Bidding in today’s market can go at a breakneck pace, and you may bid on dozens of houses before securing one. One real estate agent said it may not be practical to get repeated loan estimates, and multiple agents said you shouldn’t change lenders once under contract, given strict timelines.
As an alternative, Pizor recommended this: When you start your search, give lenders an address of a house you’re interested in and can afford in a neighborhood you like, and ask for a loan estimate from each of them.
Though you may purchase another house in the long run, Pizor said the lender with the best initial pricing will probably stay that way for at least the near future.
Sahara Garcia, a housing counselor at NeighborWorks Orange County, said she personally hasn’t had clients complain about lenders jacking up costs during the application process.
Instead of asking for a formal estimate that would trigger a credit check, she said that simply having conversations with your lender about costs should suffice, “especially if you have an excellent credit rating.”
How to compare offers
One way is to look at the annual percentage rate, which combines interest charges, mortgage insurance and many closing costs into a single number easy to compare between lenders.
Some experts recommend picking the loan with the lowest APR because if you stick to the loan’s schedule you will pay less overall in interest and fees.
Others say you should dig deeper. Richard Green, director of the USC Lusk Center for Real Estate, said that if you plan to move or refinance in a few years, a higher APR loan might cost less, even if it comes with a higher monthly mortgage payment.
That’s because if you paid points to lower your interest rate, it takes time for the money you save each month on your mortgage payment to exceed the upfront fee you paid at closing.
Such calculations are complicated, but one shortcut is to look at your loan estimates, which detail how much each loan will cost you over five years.
Alex Borkin and Marissa Comstock, shown at home with their dog Dakota, nearly lost out on their Eagle Rock home purchase because of mortgage missteps.
(Mariah Tauger / Los Angeles Times)
Pizor, who says most people should pick the lowest APR, recommended that if you think a higher APR makes sense, have an accountant or mortgage professional who’s not doing your loan run the numbers to ensure you are making the correct decision.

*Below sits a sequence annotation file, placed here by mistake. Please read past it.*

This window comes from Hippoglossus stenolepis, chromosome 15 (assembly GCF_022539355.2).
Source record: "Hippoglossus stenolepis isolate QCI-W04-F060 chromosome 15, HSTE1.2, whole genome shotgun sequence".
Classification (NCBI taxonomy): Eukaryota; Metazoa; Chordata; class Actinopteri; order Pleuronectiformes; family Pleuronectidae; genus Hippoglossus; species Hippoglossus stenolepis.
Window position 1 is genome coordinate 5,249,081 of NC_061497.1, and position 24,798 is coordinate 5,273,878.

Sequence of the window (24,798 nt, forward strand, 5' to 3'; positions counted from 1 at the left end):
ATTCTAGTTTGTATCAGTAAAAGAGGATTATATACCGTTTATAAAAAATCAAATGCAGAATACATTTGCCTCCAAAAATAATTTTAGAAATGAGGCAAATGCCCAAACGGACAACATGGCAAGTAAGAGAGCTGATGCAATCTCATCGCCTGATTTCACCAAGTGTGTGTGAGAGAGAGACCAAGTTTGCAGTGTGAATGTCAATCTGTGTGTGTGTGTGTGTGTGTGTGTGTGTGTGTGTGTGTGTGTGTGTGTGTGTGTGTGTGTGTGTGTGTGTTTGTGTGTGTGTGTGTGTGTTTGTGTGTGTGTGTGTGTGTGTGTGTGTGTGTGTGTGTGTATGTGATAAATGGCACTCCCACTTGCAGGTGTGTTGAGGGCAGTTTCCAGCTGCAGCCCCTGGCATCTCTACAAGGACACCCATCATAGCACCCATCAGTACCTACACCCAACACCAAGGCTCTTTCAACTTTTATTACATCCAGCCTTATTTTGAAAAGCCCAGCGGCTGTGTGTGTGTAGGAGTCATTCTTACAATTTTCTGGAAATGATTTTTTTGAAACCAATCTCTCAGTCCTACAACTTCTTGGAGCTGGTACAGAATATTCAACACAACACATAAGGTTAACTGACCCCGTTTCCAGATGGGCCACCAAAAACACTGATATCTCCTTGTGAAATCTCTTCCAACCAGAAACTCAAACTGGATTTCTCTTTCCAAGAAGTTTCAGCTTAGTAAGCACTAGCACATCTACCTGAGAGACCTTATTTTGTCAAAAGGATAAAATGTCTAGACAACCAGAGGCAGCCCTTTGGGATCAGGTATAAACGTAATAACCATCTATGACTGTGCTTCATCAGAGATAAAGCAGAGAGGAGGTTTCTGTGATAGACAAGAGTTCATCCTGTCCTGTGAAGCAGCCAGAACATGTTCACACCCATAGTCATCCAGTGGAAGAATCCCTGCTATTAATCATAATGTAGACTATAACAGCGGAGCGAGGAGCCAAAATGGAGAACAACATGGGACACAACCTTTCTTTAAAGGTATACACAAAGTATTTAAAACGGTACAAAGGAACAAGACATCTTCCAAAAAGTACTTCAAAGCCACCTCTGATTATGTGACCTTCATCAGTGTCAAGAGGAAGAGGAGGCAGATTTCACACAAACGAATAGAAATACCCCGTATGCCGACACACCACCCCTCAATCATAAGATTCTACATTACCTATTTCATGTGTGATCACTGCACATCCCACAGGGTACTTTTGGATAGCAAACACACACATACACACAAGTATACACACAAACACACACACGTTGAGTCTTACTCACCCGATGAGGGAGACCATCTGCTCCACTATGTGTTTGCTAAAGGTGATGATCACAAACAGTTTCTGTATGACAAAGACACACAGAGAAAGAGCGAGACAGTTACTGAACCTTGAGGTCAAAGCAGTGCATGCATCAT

There are other things to consider as you compare lenders. Things like property tax and homeowners insurance aren’t set by the lender, so see if their estimates vary wildly.
Mortgage interest rates can also change daily, so if you ask two lenders their pricing a week apart, you might not be comparing apples to apples.
That’s where negotiating comes in handy, Pizor said.
“Call them back. [Say,] ‘This lender offered me this APR. Can you beat it?’” Pizor said.
Another thing to ask is whether the lender has special offers for people in your income bracket or who are buying in the neighborhood you’ve chosen.
But don’t park your skepticism at the door.
Alex Borkin wishes he and his partner, Marissa Comstock, had trusted the two referrals from their real estate agent. Those mortgage brokers warned the couple that because they ran their own travel businesses, it would prove challenging to get a traditional loan with the best interest rates.
Instead, Borkin went with a broker who “told us exactly what we wanted to hear.”
“About three to four days to close, he couldn’t close the loan,” said Borkin, who almost lost the house in Eagle Rock and his initial $43,000 deposit.
At the last minute, Borkin said, the broker found a higher-interest “bank statement” loan that enabled them to close, but it was a “very stressful last few days,” particularly because the seller had four backup offers — all cash — waiting in the wings.
“When two professionals say this is the case, and the other guy is saying what you want to hear,” Borkin said, “the easy answer would have been to realize the third guy is incorrect.”
The original article can be found here.